If a chicken nugget is healthy, but students don’t know that, does it still taste good? Absolutely, if today’s school lunches are any indication. Foodservice suppliers are tinkering with product formulations to offer more nutritious products to students, without them being able to detect any changes.
Recent legislation hopes to accelerate this trend toward healthier meal options. And foodservice suppliers of meat and poultry products stand to benefit from its increased emphasis on more lean protein and breakfast for children.
By law, school meals are currently required to be portion-controlled with age-appropriate portions, says Diane Pratt-Heavner, spokesperson, School Nutrition Association, based in National Harbor, Md., which represents professionals who prepare, serve and plan school meals.
“Strict federal guidelines exist regarding the portions dished out,” she says. “Also, school meals are already required to limit fat, and that has encouraged school nutrition directors to serve more lean meats.”
This fall, Congress is expected to approve the $4.5 billion childhood nutrition act, passed as the Healthy, Hunger-Free Kids Act in the Senate in August, which is the largest non-inflationary increase in funding for child-nutrition programs since 1973.
The legislation would improve the nutritional quality of school meals by creating nutrition standards for all foods sold on school premises, including vending machines.
It will also increase children’s access to school nutrition programs by raising the federal reimbursement rate per meal by about six cents (and to schools meeting the Institute of Medicine’s dietary suggestions of more whole grains, fruits and vegetables, lean protein and less dairy, sodium and fats), and increasing the number of eligible children for free or reduced-cost meals and offering meals with after-school snack programs.
Currently, more than 31 million children participate in the National School Lunch Program and more than 11 million qualify for the National School Breakfast Program.
First Lady Michelle Obama also launched the “Chefs Move to Schools” program this year, run through the U.S. Department of Agriculture, to help make these new healthier meals taste, well, tasty.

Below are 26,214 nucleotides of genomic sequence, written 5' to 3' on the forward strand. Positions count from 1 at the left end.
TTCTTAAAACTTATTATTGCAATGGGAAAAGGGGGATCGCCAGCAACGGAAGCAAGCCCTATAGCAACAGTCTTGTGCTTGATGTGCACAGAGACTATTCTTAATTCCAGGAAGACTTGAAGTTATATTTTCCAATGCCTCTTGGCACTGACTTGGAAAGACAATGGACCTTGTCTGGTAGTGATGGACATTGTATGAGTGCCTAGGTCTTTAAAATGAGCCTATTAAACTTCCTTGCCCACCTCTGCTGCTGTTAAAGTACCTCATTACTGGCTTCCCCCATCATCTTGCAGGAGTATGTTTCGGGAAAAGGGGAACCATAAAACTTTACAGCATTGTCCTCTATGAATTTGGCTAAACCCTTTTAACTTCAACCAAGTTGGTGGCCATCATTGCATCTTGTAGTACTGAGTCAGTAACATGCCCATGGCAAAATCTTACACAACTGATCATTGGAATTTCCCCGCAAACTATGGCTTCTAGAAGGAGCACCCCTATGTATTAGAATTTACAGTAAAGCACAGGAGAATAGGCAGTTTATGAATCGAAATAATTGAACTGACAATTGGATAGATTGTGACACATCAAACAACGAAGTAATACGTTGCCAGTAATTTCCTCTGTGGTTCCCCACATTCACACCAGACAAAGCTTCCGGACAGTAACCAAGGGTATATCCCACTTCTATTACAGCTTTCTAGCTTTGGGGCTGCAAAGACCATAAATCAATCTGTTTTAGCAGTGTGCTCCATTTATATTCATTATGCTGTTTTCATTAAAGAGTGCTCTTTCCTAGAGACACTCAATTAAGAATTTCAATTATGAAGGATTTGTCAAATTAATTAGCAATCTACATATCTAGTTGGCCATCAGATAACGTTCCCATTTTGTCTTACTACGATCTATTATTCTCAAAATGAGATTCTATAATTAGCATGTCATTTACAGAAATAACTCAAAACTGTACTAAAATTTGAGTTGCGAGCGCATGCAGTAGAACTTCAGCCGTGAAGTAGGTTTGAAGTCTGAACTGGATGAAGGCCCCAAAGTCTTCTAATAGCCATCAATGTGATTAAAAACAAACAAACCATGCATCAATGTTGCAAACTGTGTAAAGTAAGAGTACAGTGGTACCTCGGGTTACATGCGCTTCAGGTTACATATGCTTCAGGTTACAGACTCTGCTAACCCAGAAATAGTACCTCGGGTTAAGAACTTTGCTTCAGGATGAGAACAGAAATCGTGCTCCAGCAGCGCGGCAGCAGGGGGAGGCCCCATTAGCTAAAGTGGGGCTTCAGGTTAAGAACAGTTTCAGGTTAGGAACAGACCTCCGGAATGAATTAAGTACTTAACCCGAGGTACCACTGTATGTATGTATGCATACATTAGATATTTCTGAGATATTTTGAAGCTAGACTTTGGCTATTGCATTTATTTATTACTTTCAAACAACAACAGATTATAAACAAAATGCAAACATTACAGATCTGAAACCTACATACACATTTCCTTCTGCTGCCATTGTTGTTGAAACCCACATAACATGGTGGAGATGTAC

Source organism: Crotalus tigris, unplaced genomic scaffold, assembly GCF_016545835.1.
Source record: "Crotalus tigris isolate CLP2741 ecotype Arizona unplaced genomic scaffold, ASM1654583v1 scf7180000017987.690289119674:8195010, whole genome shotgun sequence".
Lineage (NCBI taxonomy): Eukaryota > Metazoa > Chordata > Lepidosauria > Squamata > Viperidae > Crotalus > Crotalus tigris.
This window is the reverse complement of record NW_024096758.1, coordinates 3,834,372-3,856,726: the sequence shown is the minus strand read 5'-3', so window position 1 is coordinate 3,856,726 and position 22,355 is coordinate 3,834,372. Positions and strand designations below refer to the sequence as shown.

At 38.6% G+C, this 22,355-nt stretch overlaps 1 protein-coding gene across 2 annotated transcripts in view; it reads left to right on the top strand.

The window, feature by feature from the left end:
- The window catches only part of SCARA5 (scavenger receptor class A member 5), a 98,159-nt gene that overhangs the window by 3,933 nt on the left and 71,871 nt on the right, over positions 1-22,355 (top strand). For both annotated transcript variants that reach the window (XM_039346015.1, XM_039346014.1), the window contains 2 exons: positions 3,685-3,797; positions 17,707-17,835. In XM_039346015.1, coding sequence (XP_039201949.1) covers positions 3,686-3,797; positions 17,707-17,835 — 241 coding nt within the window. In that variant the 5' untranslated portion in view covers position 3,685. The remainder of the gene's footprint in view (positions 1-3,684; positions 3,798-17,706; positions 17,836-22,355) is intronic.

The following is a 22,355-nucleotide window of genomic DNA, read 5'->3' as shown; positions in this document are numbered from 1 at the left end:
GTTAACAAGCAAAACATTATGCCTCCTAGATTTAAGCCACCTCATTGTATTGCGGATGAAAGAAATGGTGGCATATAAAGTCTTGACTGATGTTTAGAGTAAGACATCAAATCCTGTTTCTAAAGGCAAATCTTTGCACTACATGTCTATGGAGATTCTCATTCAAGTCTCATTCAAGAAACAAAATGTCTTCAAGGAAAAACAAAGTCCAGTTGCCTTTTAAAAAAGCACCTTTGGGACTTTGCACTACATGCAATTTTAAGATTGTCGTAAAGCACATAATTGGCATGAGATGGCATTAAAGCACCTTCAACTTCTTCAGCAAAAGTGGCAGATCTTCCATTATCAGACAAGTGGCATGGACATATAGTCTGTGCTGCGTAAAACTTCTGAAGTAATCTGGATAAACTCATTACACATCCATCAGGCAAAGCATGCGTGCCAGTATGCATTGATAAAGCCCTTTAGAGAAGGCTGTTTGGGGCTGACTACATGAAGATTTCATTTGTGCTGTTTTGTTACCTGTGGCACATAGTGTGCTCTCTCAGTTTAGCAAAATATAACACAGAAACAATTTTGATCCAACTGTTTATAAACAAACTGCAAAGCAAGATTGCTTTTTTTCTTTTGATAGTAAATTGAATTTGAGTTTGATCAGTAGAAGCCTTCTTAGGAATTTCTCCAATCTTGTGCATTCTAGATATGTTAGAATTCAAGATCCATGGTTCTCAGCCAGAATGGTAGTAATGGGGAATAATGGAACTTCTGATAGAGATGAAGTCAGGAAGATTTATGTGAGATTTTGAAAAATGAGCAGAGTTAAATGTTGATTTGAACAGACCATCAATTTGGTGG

The program pairs chefs with interested local schools to create healthy meals that meet the schools’ dietary guidelines and budgets, while teaching young people about nutrition and making healthy choices.
As moms and dads know all too well, it is always a challenge to provide cost-effective, nutritious foods that finicky, change-averse students will accept, and many school nutrition directors and foodservice operators grapple with this issue, as well.
School nutrition directors start the process with careful menu planning and writing of food specifications that meet the nutrition standards required in their states, says Katie Wilson, Ph.D., executive director, National Food Service Management Institute, which provides training and research to improve child-nutrition programs, located at the University of Mississippi, Oxford campus.
“Many manufacturers have reformulated products over the last few years to make healthy, tasty products for schools,” she notes.
The child-nutrition label, or CN label, helps those using a food-based menu-planning system to ensure that the portion meets the requirement for reimbursement. Those directors using nutrient analysis menu planning use the manufacturer’s spec sheet to identify proper meal components.
Until recently, however, “there was little incentive for manufacturers to make their products healthier, so they didn’t change for about 30 to 40 years,” says Craig “Skip” Julius, director of innovation at Cincinnati-based Pierre Foods, who attended Mrs. Obama’s Chefs Move to Schools launch this summer at the White House. “Now there is more political pressure to change them.”
He notes that some manufacturers have been slow to embrace healthier food options because it’s human nature to be resistant to change, or they may lack the technological expertise to meet healthier standards at the same price. Furthermore, Congress hasn’t meaningfully increased its funding to schools in decades, so school districts just don’t have the resources to pay for healthier, more expensive foods.
“As an industry we really haven’t tried to understand the flavor dynamics of children’s food preferences,” he says. “Manufacturers have generally used the same flavor systems as in adult products and simply used them in smaller portions. That’s a mistake … or at least a lost opportunity. The science of understanding what drives kids’ food choices is not widely understood.”